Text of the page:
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Violence as a Defense Against Intimacy Part Four

Rioting and Civil Rights Movements

The murders of civil rights workers and leaders, most especially those of Medger Evers and Dr. Martin Luther King, further illustrate this thesis explored in part three, Dr. Kings fervent policy of non-violence is dangerous to both black and white society because what is emotionally perceived is not non-violence, but non-alienation. And frightened segregationists mobilized their resistance. Covertly within the non-violent movement there also develops a thinly veiled espousal of violence and alienation for exactly the same reasons. During the early years of the civil rights movement, people bonded together regardless of ethnic heritage. Many participants were shocked when some African-American leaders severed bonds with those other ethnic groups as the movement became more successful.

Significantly, this is a phenomenon that only occurs if progress is being made toward the sought after goals. The assassination of Malcolm X was not while he was an ardent supporter of Black Muslim separateness. It was when he began to speak out convincingly and fervently for the brotherhood of man, regardless of color, that he was shotby a black man.

This central theme can be followed through many examples of assassinations regardless of the overt content the issue may represent, be it political, ethnic, or religious. There emerges a commonality as well among the assassins as evidenced by the life histories of Booth, Oswald, Ray, Sirhan, Roeder, and all the others. They are alienated, withdrawn, rigidly dogmatic, frightened, and insecure people threatened by any movement daring to bring about closeness, equality, and meaningful involvement with others who differ from their own beliefs.

No matter how completely an individual may want to move in a direction of health, clinical experience demonstrates a counter-position, termed resistance, which reflects that persons need to cling to the, even miserable, status quo. This is certainly not because a person prefers misery, but rather because he or she perceives the known state to be more secure than the threatening change potentially created by altering long-established emotions that limit growth.

Violent acts are not erratic, random occurrences devoid of essential psychological meaning nor are they simply capricious manifestations of human nature, but rather are vital, even treasured though extreme, representations of defensive societal behavior. These acts become the ultimate expression of resistance to the misperceived threat that equality, intimacy, acceptance of differences, and authentic human involvement present.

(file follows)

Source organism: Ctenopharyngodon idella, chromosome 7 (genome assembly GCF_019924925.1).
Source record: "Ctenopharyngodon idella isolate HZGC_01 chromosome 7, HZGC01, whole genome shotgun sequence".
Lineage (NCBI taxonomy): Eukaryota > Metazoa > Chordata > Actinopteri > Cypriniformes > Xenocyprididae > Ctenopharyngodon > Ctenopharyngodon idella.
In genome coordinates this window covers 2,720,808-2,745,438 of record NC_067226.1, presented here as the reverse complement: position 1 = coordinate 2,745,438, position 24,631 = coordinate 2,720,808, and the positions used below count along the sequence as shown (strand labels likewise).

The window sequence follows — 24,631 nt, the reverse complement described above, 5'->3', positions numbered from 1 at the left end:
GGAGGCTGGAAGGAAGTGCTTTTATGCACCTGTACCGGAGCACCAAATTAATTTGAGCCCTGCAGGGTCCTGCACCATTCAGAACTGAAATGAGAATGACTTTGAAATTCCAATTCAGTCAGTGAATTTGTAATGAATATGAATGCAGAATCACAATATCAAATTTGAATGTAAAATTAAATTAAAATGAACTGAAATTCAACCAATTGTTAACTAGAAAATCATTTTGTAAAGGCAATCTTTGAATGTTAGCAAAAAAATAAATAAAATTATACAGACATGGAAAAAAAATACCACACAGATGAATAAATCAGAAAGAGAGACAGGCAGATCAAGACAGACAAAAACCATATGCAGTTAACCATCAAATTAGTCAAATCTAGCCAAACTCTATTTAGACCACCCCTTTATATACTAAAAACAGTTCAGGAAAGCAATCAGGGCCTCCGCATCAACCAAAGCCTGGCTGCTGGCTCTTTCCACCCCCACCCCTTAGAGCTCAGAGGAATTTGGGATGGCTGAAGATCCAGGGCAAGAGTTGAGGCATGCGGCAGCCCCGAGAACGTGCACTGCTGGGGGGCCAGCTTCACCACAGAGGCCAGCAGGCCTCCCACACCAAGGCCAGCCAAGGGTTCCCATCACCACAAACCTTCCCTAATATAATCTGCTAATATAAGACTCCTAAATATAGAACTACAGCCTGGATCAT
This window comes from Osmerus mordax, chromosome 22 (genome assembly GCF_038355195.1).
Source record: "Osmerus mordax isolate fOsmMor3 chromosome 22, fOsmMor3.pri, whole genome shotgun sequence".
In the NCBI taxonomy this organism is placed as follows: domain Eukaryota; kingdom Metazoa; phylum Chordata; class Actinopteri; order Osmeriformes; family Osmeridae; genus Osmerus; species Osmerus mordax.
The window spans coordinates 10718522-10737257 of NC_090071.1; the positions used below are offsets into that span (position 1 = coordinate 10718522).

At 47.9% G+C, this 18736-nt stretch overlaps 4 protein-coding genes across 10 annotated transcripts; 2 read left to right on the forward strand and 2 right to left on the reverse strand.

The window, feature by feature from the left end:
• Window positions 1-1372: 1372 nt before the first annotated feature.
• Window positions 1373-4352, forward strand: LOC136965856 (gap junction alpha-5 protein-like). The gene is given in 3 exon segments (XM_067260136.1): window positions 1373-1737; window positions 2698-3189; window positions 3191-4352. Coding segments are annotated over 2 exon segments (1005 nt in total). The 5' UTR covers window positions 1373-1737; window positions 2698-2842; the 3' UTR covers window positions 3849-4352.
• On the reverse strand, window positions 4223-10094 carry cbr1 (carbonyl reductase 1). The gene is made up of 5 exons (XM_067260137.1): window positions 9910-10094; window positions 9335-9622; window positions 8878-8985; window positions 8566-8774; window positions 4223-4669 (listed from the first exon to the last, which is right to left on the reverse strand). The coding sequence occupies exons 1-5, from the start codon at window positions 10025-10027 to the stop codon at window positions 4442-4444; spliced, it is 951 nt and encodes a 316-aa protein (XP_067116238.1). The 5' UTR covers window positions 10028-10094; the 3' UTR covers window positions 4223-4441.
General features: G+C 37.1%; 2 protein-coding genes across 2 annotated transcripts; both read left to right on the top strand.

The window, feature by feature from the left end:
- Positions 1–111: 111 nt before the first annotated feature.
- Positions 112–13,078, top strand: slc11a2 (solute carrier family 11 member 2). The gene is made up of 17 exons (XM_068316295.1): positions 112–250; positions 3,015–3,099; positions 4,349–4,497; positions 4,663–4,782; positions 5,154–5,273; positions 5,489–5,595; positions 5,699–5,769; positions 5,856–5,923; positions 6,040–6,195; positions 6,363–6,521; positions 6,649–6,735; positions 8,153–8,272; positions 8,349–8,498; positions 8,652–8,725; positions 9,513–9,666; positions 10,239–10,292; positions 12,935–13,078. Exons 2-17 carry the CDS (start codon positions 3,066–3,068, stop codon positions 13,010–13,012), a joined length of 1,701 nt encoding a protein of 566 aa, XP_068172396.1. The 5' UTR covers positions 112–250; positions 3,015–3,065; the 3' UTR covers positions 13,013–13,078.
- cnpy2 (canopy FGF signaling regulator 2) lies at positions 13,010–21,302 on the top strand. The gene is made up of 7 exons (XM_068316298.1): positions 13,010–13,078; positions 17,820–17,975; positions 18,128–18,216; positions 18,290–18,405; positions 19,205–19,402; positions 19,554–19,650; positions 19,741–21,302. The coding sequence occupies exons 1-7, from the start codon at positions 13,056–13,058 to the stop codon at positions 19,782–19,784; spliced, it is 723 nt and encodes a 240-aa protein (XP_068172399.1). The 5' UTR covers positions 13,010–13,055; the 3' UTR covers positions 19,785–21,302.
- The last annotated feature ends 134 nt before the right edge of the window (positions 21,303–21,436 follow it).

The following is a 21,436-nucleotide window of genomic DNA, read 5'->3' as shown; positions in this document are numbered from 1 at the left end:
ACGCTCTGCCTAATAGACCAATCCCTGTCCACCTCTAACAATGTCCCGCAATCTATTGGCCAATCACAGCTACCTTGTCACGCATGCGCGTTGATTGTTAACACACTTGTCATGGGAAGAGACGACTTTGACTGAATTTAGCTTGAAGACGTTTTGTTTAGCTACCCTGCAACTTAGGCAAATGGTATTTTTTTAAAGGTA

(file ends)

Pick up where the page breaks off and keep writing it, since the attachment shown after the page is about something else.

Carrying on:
The feared expectation that an intimate encounter with another will result in self-harm is a mythology society perpetuates through its institutions which then act to support alienation. An illustration is the U. S. Supreme Court supporting the internment in concentration camps of loyal Americans of Japanese heritage during World War II. It is especially manifested in times, not of war per se, but when there are increased economic fears, insecurities, and uncertainty. The other serves to represent danger and is then attacked, initially by words, then by dangerous acts influenced by those words. Those promoting violence serve as the ultimate minions of alienation.

When violence is viewed as a defense against intimacy, humankinds fascination with and striving for mastery of ever greater destructive potential becomes understandable. Wars, terrorism, riots, and the assassinations of leaders who threaten to take us in the direction of real involvement with one another, are essential to the maintenance of protective alienation no matter how consciously deplored.

By these criteria, manifestations of resistance to meaningful change occur only in a society struggling to be healthy. It is a sick society, stagnant in its status quo that does not experience these growth pains. Continued growth depends not upon violent acts being met in kind, but rather stripping away the sheep clothing of violence to expose the wolf of alienation that devours from within.

About Author Sheldon Kardener :

Sheldon H. Kardener, MD, has written, lectured and taught extensively while practicing psychodynamic psychotherapy for over 40 years. Always on the cutting-edge, he is often called father of Focused Dynamic Therapy. His book, Breaking Free: How Chains From Childhood Keep Us From What We Want, is a breakthrough book, the biggest breakthrough in psychotherapy since the 60s. Learn more at <a href="" target="_blank"></a> or call 310.399.8727

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Article Added on Monday, August 9, 2010
Other Articles by Sheldon Kardener

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History is replete with evidence that aggression, leading to acts of violence and assassinations, has always been part of the human experience. As weaponry becomes ever more destructive to even larger populations than possible in the past, there is an urgency to better understand and modify our propensity toward violence. Early Freudian concepts focused on two human drives: aggression and sexuality. A sophisticated psychology of sexuality was developed but one for aggression was left wanting....

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